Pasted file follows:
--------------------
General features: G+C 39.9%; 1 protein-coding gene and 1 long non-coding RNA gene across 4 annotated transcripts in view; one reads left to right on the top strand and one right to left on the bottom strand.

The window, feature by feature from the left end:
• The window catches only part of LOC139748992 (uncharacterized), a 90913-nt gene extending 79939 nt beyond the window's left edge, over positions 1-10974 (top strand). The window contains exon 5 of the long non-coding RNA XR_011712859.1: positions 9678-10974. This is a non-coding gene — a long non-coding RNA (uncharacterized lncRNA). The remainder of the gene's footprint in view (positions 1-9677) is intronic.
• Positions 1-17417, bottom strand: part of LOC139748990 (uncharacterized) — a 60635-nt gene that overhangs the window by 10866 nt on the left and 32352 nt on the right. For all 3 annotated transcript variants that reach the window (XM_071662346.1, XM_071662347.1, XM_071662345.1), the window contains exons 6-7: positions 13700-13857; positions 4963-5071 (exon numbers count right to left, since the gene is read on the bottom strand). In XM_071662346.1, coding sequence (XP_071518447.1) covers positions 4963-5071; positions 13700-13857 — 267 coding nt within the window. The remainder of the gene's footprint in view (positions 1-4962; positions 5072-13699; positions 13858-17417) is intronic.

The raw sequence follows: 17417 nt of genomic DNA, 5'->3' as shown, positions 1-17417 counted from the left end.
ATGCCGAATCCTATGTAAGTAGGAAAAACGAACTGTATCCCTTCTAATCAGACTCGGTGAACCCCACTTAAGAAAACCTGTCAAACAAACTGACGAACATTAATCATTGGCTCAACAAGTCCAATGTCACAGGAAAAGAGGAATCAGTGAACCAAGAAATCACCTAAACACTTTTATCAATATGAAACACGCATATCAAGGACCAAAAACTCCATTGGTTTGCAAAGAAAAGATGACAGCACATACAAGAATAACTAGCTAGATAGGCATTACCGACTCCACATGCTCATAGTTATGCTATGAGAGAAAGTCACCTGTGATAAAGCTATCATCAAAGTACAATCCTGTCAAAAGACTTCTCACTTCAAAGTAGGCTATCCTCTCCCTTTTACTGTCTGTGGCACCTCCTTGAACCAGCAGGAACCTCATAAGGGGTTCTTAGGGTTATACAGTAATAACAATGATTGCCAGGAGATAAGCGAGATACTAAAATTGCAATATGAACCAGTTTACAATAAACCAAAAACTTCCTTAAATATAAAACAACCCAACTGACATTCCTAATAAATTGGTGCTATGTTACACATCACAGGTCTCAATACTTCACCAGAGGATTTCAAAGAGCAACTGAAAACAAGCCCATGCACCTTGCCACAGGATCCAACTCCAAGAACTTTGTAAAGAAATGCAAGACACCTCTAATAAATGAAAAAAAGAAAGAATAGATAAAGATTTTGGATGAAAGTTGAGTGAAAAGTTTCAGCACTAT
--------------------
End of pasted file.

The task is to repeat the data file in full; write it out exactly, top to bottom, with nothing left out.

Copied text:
General features: G+C 39.9%; 1 protein-coding gene and 1 long non-coding RNA gene across 4 annotated transcripts in view; one reads left to right on the top strand and one right to left on the bottom strand.

The window, feature by feature from the left end:
• The window catches only part of LOC139748992 (uncharacterized), a 90913-nt gene extending 79939 nt beyond the window's left edge, over positions 1-10974 (top strand). The window contains exon 5 of the long non-coding RNA XR_011712859.1: positions 9678-10974. This is a non-coding gene — a long non-coding RNA (uncharacterized lncRNA). The remainder of the gene's footprint in view (positions 1-9677) is intronic.
• Positions 1-17417, bottom strand: part of LOC139748990 (uncharacterized) — a 60635-nt gene that overhangs the window by 10866 nt on the left and 32352 nt on the right. For all 3 annotated transcript variants that reach the window (XM_071662346.1, XM_071662347.1, XM_071662345.1), the window contains exons 6-7: positions 13700-13857; positions 4963-5071 (exon numbers count right to left, since the gene is read on the bottom strand). In XM_071662346.1, coding sequence (XP_071518447.1) covers positions 4963-5071; positions 13700-13857 — 267 coding nt within the window. The remainder of the gene's footprint in view (positions 1-4962; positions 5072-13699; positions 13858-17417) is intronic.

The raw sequence follows: 17417 nt of genomic DNA, 5'->3' as shown, positions 1-17417 counted from the left end.
ATGCCGAATCCTATGTAAGTAGGAAAAACGAACTGTATCCCTTCTAATCAGACTCGGTGAACCCCACTTAAGAAAACCTGTCAAACAAACTGACGAACATTAATCATTGGCTCAACAAGTCCAATGTCACAGGAAAAGAGGAATCAGTGAACCAAGAAATCACCTAAACACTTTTATCAATATGAAACACGCATATCAAGGACCAAAAACTCCATTGGTTTGCAAAGAAAAGATGACAGCACATACAAGAATAACTAGCTAGATAGGCATTACCGACTCCACATGCTCATAGTTATGCTATGAGAGAAAGTCACCTGTGATAAAGCTATCATCAAAGTACAATCCTGTCAAAAGACTTCTCACTTCAAAGTAGGCTATCCTCTCCCTTTTACTGTCTGTGGCACCTCCTTGAACCAGCAGGAACCTCATAAGGGGTTCTTAGGGTTATACAGTAATAACAATGATTGCCAGGAGATAAGCGAGATACTAAAATTGCAATATGAACCAGTTTACAATAAACCAAAAACTTCCTTAAATATAAAACAACCCAACTGACATTCCTAATAAATTGGTGCTATGTTACACATCACAGGTCTCAATACTTCACCAGAGGATTTCAAAGAGCAACTGAAAACAAGCCCATGCACCTTGCCACAGGATCCAACTCCAAGAACTTTGTAAAGAAATGCAAGACACCTCTAATAAATGAAAAAAAGAAAGAATAGATAAAGATTTTGGATGAAAGTTGAGTGAAAAGTTTCAGCACTAT